A blog to share ideas about custom Carbon Fiber and fiberglass composite parts. How to's and DIY information regarding custom mold construction, aswell as final pieces. A reader can learn how to make carbon fiber parts for any applications, kayaks, motorcycles, cars, bikes, etc.
The first step is to remove any fractured, cracked or broken gelcoat, fibre or resin from the area to be repaired. We do this by carefully breaking away the damaged material using a knife or chisel.
2. Rub down area with coarse abrasive paper
Before any resin is applied, it is essential to 'key' the area to be repaired using a coarse abrasive paper. We recommend a 120 grit paper. Ensure you rub down the whole area to be repaired; any areas not prepared in this way will be very difficult for the repair to bond to.
3. Cut reinforcement for repair patches
Work out the size of the repair patches required. We recommend patching a composite kayak, canoe or boat with the same type of reinforcement that the boat is made from. Not only will this look neater but it will also be a better match for the performance of the surrounding material; expanding, contracting and flexing in the same way. For carbon fibre boats; repair using carbon fibre patches, for glass fibre boats; repair using glass fibre and so on.
You will find it difficult to cut carbon/aramid hybrid fabrics (such as carbon/Kevlar® or carbon/Twaron®) using normal scissors and almost impossible to cut exclusively aramid fabrics. Kevlar® shears are recommended particularly if you will be cutting a lot of this type of material.
4. Thoroughly mix epoxy repair resin with hardener
For a repair like this to succeed it is very important to choose the right resin. Epoxy resin will bond far better to any composite boat and make a much stronger repair so should always be chosen over polyester or vinylester resin for repair work. Easy Composites' Rapid Repair™ resin is a modern, high performance epoxy system developed specifically for its high bond and flexural strength. It wets advanced reinforcements (like Kevlar, carbon, diolen, dyneema etc.) very well and cures in just a few hours.
As with all epoxies, ensure that you mix the resin with its hardener at the correct ratio. Ratios provided by Easy Composites are part-by-weight not parts-by-volume so you should use digital scales to ensure accurate ratios.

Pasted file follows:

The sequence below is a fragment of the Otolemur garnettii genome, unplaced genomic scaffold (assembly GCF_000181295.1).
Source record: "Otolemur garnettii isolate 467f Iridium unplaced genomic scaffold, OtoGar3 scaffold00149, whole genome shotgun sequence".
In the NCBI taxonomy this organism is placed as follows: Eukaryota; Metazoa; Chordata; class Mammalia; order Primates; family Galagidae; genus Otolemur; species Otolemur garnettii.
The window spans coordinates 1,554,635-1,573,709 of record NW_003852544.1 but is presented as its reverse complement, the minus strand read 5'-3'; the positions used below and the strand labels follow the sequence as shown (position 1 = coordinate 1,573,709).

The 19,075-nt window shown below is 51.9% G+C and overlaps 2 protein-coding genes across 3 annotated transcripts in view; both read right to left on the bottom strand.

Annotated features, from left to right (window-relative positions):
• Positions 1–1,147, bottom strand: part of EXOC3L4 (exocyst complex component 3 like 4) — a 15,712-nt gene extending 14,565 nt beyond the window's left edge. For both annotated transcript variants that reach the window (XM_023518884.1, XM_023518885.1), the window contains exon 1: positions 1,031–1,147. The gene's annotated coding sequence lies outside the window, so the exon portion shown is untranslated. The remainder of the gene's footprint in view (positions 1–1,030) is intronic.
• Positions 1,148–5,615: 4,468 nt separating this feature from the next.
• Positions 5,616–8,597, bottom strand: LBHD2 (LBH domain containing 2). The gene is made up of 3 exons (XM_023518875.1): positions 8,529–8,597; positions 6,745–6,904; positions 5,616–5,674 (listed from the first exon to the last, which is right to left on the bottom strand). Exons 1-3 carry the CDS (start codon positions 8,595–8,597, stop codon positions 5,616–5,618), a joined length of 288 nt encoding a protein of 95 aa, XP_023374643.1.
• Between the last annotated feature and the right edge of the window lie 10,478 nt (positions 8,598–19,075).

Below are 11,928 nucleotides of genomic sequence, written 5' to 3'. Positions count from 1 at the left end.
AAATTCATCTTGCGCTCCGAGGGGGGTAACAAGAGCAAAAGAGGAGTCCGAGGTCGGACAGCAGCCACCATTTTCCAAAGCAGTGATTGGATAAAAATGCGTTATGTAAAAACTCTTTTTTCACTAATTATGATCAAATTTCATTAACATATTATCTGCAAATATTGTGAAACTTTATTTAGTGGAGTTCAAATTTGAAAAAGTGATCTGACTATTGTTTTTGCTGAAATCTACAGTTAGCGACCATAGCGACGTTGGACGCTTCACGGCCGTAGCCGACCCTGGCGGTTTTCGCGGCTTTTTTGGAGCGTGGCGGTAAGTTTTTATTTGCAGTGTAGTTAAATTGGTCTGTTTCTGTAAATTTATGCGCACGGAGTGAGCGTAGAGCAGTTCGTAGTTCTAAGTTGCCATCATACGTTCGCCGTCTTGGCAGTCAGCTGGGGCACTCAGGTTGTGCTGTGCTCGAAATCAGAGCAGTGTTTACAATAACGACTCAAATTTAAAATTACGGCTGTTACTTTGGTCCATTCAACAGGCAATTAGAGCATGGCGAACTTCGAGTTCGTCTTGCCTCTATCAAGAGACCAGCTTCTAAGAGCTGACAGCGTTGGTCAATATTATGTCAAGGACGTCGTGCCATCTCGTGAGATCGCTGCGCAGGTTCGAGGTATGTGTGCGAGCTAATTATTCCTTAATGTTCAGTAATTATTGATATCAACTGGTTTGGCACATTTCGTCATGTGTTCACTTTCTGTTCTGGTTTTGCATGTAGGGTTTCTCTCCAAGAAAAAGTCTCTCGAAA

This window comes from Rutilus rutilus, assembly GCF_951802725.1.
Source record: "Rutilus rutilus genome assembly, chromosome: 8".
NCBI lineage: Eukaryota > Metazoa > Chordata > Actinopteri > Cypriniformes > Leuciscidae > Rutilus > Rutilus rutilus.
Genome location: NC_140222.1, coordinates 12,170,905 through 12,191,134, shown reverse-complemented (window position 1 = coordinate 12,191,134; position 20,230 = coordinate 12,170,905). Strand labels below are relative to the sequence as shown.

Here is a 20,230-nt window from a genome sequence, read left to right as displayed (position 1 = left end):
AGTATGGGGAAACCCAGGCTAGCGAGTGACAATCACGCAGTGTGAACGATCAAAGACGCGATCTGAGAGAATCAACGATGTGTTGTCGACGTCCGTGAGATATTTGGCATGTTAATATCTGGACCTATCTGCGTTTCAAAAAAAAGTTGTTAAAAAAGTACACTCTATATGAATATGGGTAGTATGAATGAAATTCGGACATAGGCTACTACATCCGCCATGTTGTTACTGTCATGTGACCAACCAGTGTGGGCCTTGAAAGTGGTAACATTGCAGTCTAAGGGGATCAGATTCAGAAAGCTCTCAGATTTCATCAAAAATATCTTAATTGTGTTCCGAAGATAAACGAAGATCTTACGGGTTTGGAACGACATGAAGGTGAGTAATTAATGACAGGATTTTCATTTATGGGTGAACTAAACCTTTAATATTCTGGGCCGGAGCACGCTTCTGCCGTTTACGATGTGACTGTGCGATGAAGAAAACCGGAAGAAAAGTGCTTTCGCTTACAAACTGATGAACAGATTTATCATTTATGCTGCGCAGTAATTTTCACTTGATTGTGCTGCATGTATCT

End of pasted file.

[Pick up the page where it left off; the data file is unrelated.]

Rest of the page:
Mix the epoxy very thoroughly before applying to the repair because any unmixed resin will not cure and so will spoil the repair considerably.
5. Apply a coat of epoxy resin to damaged area
Using a laminating brush, apply the mixed epoxy resin directly to the area to be repaired. Use the brush to ensure the epoxy is well worked into any cracked or exposed areas.
6. Apply reinforcement and wet-out with resin
Place the reinforcement onto the wet resin. Use the laminating brush to press it down firmly and then wet-out thoroughly using additional epoxy resin.
7. Stretch release-film over the repair
Once the repair has been laid onto the hull, drape a piece of unperforated release film all the way over the repair. Starting at one side, tape the film down to a dray area of the hull and then, pulling the film tight, tape it down to the opposite side of the repair. Continue the process on alternate sides until the release film has been pulled tight and wrinkle-free all the way over the repair.
Once the film is firmly in place, look at the repair through the film and identify any air bubbles. Use your finger or a plastic spread to move any such trapped air bubbles out off the edge of the repair.
8. Leave to cure fully (for 4 – 6 hrs at 20°C)
Leave the resin to fully cure. Depending on the resin and hardener speed you are using this could be anywhere from a few hours up to a few days. Using our Rapid Repair Epoxy the repair should take around 4-6hrs to reach a full cure.
9. Once cured, remove release film
To check the cure of the resin, test a small area on the boat where the resin is thinnest. If you check the leftover resin in the pot it will always be more cured than the resin in places on the part (resin massed in one place will exotherm and cure faster than thinner amounts of resin) which is why you should check a thin area of resin on the part.
Once you're satisfied that the resin has fully cured, remove the peel-ply which will fall away from the cured resin.
10. Flat any wrinkles prior to final overcoat
Any wrinkles in the resin can optionally be 'flatted' using abrasive paper such as a 120 or 240 grit. If you’re not concerned about the wrinkles or you don’t have any (because the release film has left a near perfect finish) then skip this step.
11. Overcoat with a final layer of resin
If you do flat off any wrinkles in your repairs then you must overcoat these areas with another application of the epoxy resin to seal the fibres and leave a glossy, hardwearing surface.